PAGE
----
***

One of my favorite non-fiction books is Thomas Cahill’s The Gifts of the Jews: How a Tribe of Desert Nomads Changed the Way Everyone Thinks and Feels. In authoring the book, Cahill has no ego. To the extent that he’s vastly well-informed, he wants to share his knowledge with people, not overwhelm them with his erudition. The result is a book that is simultaneously scholarly and accessible. I mentioned it here because Shmuley Boteach has written what could be the short version of that same book, describing how the Jews have contributed to the world’s well-being.

***

Two very specific things in the early 1980s taught me that socialism cannot work. The first was the fact that, when my father visited his sister in East Germany, shortly after she retired from her decade’s long career as a high level Communist Party functionary, he discovered that she had lived for nine years with a broken and unusable kitchen sink. Not to worry, this true believer told my father.  She was “on the list” and was confident that the glorious Communist Party would one day get around to fixing her sink.  I suspect that it was still broken when the wall came down.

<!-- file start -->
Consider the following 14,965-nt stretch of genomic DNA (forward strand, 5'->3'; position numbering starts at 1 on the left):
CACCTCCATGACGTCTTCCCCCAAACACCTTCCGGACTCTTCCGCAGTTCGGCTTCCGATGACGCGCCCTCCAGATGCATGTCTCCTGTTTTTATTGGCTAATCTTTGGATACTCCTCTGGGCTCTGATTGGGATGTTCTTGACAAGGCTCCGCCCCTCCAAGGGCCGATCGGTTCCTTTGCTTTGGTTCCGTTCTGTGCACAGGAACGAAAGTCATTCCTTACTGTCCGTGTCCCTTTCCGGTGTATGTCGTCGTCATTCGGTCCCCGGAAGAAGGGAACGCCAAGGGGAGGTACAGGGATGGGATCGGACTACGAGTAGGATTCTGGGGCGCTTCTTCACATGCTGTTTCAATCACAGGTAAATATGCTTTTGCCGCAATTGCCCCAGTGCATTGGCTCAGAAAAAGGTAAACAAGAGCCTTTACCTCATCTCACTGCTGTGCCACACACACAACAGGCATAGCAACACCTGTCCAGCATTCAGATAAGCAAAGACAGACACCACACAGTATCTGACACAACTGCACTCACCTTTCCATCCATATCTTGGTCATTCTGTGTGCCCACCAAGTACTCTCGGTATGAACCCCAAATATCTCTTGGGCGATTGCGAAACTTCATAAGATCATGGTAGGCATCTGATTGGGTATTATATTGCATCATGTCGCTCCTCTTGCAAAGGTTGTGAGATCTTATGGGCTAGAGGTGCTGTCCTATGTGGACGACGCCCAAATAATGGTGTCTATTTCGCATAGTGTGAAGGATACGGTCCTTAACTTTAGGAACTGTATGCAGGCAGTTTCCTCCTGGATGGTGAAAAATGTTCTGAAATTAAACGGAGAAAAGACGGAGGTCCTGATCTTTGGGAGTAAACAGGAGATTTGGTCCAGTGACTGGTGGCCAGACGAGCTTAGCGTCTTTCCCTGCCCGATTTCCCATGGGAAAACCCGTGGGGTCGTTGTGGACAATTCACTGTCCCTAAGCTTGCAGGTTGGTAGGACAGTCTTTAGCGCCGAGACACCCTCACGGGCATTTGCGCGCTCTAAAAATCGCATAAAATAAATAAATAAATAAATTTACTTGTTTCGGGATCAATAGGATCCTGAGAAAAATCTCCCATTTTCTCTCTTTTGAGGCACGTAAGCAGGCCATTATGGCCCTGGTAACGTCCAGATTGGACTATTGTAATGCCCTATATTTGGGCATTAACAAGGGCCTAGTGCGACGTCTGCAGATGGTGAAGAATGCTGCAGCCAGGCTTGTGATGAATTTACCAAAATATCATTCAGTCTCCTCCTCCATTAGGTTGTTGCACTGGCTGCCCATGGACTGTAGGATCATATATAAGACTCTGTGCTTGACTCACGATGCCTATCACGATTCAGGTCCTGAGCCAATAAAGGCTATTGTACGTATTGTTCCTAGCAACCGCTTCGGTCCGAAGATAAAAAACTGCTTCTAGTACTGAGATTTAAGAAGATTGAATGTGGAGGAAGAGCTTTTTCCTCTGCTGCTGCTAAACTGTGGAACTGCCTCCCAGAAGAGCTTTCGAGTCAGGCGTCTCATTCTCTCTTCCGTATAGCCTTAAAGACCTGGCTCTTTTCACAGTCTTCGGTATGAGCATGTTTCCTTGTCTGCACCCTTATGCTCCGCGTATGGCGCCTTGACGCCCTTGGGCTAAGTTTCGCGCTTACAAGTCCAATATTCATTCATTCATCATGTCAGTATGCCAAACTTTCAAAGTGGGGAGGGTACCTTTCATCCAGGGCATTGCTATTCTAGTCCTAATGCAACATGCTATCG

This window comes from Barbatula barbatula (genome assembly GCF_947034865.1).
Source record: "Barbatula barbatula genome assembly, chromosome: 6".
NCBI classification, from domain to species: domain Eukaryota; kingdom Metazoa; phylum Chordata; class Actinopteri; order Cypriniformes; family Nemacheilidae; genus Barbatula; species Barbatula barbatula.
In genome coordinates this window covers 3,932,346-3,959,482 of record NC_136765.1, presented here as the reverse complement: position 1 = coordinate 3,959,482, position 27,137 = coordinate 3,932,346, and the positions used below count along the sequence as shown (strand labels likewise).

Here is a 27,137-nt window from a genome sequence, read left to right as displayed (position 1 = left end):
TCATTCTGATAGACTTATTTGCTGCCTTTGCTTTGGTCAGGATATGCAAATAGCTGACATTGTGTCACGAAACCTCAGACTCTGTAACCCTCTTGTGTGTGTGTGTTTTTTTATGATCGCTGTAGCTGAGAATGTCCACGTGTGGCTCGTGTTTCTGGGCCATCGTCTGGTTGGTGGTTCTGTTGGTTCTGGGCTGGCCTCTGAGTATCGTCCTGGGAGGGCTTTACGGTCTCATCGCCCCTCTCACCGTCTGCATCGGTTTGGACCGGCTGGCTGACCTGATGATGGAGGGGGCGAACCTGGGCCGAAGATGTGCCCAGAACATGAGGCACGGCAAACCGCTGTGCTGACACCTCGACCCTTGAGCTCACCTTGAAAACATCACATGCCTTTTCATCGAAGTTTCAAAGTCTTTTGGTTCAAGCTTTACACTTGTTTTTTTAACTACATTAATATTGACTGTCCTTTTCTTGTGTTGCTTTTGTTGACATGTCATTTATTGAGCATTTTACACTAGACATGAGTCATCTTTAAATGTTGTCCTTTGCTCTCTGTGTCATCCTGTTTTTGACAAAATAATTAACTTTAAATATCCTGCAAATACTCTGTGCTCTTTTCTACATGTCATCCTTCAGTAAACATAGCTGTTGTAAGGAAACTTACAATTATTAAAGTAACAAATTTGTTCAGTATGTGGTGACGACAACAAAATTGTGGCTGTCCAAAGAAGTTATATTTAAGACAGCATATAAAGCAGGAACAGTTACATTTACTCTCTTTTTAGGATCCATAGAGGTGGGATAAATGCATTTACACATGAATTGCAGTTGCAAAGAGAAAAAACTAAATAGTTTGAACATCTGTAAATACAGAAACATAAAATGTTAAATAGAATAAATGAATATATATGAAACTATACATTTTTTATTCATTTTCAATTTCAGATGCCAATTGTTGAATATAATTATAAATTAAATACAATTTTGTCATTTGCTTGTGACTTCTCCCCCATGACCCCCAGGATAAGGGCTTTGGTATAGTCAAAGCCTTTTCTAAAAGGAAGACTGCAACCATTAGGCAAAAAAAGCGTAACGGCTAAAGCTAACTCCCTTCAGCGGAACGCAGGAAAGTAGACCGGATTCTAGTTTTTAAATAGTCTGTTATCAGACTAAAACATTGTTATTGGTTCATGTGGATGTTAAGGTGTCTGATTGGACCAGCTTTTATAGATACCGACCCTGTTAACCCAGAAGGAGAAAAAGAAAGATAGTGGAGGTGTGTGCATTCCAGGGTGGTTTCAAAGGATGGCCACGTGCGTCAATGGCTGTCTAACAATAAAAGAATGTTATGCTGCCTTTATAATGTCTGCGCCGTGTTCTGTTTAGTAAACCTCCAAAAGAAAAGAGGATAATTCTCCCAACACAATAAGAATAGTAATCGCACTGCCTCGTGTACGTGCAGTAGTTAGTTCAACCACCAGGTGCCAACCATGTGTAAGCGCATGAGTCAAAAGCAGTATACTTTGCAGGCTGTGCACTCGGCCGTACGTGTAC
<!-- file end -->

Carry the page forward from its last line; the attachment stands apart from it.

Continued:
The second thing that taught me that socialism cannot work was the story of two hip replacements. Back in 1974, my father got his hip replacement two months or so after he was told that it was the only way to keep him from spending the rest of his life in a wheelchair. He walked, albeit with pain for the next twenty years of his life, until his death.

Meanwhile, in 1981, while I was living in England, I met a woman who had been told back in 1979 that a hip replacement was the only thing that would keep her out of a wheelchair. When I met her, she’d been barely functioning for two years, although she’d avoided the wheelchair. After I left, she went into the wheelchair. I lost contact with her about two years after a left England (i.e., four years after the referral for hip surgery), at which time she was still in that wheelchair. I don’t know whether she ever got that hip.